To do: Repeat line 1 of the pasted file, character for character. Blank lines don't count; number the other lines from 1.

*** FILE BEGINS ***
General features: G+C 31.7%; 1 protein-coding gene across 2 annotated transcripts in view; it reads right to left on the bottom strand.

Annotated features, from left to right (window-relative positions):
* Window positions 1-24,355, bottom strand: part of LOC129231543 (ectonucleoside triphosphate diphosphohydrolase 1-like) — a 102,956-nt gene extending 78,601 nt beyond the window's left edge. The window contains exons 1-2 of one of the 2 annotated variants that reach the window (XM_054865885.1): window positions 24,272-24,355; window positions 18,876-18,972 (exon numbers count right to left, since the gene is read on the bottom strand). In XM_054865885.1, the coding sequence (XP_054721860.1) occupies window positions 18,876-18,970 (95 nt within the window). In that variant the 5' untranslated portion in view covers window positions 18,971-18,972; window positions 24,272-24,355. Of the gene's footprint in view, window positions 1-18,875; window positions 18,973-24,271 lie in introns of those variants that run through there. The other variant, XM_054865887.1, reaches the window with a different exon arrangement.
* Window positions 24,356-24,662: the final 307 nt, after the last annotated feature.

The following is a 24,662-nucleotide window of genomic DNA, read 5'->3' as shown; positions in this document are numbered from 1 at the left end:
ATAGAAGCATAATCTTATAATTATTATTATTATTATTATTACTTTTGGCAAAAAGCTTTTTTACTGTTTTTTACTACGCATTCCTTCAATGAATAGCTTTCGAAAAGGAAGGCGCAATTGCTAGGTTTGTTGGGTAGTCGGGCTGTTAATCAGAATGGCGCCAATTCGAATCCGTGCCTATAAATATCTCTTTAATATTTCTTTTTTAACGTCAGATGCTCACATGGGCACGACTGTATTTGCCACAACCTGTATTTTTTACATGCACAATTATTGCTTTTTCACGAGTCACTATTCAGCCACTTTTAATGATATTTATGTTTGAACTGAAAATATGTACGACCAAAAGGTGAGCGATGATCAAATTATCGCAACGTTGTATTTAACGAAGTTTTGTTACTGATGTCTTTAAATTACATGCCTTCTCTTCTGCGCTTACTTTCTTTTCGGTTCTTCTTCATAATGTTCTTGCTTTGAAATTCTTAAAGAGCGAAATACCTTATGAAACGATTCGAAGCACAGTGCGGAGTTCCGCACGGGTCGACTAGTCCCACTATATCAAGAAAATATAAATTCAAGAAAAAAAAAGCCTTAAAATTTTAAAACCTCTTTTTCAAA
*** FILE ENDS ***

General features: G+C 31.7%; 1 protein-coding gene across 2 annotated transcripts in view; it reads right to left on the bottom strand.